Within this infusion we also have listed ‘Natural Flavourings (10%)’ which does not directly relate to product name, however, as there is no ‘Natural Mango Flavouring’, with mango being referenced in the product name, the ‘Natural Flavourings (10%)’ are a combination of ingredients to help produce a mango-like taste character.

I hope this information helps, but if you require anything further, please don’t hesitate to contact me again.

So, there you have it – convoluted as it is. We love this customer services agent for putting so much effort and thought into trying to explain this to us…though it does beg the question: what will happen to the ingredients lists on UK tea bags following Brexit?


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Twinings Caramelised Apple Green Tea – There Are Better Apple Teas Out There

Twinings Caramelised Apple Green Tea - Reviewed at If Teacups Could Talk...Brand: Twinings

Flavour: Caramelised Apple Green Tea

Ingredients: Green tea, natural flavouring (14%), cinnamon (1.5%)

Caffeine Factor: Caffeine-free

Organic Ingredients: Unknown

Price Range: £2.69

Bags Per Box: 20

Review: This is a tea that, at least in smell, lives up to its name. You definitely get that nostalgic aroma of toffee apple on a stick, or toffee apple pie, or even apple crumble with toffee sauce. Mmmm…. The scent is lightly spicy and quite pleasant just to have in the room. It immediately brings to mind autumnal evenings with the lights turned low, the wind outside blowing the browning leaves off the trees and scattering them over the streets.

Such a shame that you can hardly taste any of that. It starts out alright – a bit smoky, no doubt from the toffee flavouring – but then it’s quite bland. Happily, it’s not as bitter as normal green tea, but the apple is also subtle – too subtle. We frequently find this is the case with apple teas. Unless it’s done just right, the apple can be watery and flavourless.

What started out so promising turned out to be not bad, but just…not anything. There are much better apple blends on the market. You won’t hate this Twinings offering, but you’d be better off spending the money on something that truly tastes of apple.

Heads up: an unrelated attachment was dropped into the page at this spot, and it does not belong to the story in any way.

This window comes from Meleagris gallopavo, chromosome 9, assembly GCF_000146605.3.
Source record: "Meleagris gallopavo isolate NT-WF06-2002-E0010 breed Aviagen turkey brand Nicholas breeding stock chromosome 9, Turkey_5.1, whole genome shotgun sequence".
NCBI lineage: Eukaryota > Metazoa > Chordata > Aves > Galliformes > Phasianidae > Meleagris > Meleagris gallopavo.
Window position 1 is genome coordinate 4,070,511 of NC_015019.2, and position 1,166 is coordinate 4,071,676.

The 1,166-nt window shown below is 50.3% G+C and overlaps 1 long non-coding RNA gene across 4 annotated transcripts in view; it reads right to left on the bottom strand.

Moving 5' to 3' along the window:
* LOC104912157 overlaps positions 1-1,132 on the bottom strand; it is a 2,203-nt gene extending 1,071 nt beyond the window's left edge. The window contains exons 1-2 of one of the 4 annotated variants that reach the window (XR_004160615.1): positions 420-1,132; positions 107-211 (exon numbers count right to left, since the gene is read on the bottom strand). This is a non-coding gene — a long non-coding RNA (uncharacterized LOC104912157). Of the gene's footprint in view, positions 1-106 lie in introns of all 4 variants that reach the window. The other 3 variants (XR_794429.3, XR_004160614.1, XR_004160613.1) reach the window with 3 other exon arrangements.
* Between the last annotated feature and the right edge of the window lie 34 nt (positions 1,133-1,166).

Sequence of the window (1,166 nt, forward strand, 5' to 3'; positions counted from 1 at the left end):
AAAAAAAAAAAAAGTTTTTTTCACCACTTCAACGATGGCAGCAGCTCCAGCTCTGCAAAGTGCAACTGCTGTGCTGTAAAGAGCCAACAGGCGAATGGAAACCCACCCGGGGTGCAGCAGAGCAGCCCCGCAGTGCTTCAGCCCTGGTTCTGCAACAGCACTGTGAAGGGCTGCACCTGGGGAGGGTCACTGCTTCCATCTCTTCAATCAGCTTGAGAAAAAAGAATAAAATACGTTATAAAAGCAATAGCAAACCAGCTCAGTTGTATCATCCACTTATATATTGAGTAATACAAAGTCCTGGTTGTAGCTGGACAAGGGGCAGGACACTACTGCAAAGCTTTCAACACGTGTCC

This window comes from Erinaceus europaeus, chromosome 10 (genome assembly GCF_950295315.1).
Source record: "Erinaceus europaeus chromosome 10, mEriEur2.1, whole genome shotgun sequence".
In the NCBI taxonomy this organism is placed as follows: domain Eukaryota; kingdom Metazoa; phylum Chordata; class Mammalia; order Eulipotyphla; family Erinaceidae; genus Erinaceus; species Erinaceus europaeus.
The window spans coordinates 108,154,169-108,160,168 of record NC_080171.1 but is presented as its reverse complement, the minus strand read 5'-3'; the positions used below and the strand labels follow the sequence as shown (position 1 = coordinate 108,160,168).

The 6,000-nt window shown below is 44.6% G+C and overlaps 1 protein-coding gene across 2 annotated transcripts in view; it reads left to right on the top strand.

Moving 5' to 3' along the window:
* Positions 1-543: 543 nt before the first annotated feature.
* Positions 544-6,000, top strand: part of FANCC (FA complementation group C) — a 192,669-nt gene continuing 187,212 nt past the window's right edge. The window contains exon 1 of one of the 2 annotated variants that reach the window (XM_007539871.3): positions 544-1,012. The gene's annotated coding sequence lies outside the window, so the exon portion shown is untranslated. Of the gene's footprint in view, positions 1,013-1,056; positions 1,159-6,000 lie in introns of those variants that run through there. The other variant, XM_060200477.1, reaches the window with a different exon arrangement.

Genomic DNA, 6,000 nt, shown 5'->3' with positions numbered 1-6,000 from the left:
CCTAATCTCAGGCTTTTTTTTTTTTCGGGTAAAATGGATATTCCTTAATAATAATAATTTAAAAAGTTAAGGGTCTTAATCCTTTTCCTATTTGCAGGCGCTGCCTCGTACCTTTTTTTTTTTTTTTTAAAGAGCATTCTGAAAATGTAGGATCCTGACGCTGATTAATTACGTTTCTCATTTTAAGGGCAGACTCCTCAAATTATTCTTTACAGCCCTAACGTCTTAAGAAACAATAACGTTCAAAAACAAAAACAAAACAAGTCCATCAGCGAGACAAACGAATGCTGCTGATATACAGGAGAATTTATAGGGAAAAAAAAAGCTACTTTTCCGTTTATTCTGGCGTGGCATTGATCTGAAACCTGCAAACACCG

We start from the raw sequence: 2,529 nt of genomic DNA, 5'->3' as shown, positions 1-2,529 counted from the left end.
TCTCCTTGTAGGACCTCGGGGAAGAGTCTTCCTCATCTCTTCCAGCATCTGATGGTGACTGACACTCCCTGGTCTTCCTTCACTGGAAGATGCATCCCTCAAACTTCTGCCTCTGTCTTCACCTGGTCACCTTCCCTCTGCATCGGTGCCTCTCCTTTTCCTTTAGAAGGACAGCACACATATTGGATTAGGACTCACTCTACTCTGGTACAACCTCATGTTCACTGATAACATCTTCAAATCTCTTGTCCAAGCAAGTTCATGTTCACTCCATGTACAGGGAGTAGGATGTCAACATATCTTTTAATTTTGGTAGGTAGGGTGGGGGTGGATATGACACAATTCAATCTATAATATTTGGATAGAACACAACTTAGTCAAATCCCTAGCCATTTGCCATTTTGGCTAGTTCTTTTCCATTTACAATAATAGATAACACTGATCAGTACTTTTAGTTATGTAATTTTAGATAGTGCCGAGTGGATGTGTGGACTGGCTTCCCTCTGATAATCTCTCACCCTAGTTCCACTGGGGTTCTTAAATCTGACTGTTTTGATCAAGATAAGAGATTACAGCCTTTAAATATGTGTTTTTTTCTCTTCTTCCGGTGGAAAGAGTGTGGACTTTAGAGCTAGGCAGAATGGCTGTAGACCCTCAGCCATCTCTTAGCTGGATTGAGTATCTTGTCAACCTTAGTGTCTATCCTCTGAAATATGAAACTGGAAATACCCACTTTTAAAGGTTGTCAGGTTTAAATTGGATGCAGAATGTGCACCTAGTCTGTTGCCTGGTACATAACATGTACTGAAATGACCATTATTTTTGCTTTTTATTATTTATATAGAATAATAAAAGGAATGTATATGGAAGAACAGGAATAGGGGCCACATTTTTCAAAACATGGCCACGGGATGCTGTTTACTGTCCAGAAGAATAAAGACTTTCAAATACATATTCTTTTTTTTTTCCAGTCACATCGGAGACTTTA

Best time of year to drink this: Autumn.

Best time of day to drink this: Evenings.


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Twinings Lemon Drizzle Green Tea – WHAT were they thinking!?

Twinings Lemon Drizzle Green Tea - Reviewed by If Teacups Could Talk...Brand: Twinings

Flavour: Lemon Drizzle Green Tea

Ingredients: Green tea, lemon and cake flavouring (4%), natural flavourings, lemon peel (1%)

Caffeine Factor: Caffeine-free

Organic Ingredients: Unknown

Price Range: £2.69

Bags Per Box: 20

Review: Weird, weird, WEIRD. You know that seriously fake-tasting children’s birthday cake that can only come from a box of cheap cake mix? You know what we mean. If you made a cake from scratch, you would NEVER manage to recreate that unique flavour that you loved so much as a child, but now it probably tastes faintly disgusting. We have no idea what goes into those mixes to give them that taste – but it’s somehow in this tea.

It starts in the smell: lemon cake…the cheap ‘yuck’ kind. Like Lemon Puffs: cheap biscuits filled with artificial lemon-flavoured cream. The taste is equally unpleasant: initially fresh, like lemon peel and green tea – then a shocking aftertaste that is just like that children’s birthday cake mix, mingled with a horrible bitterness from the green tea.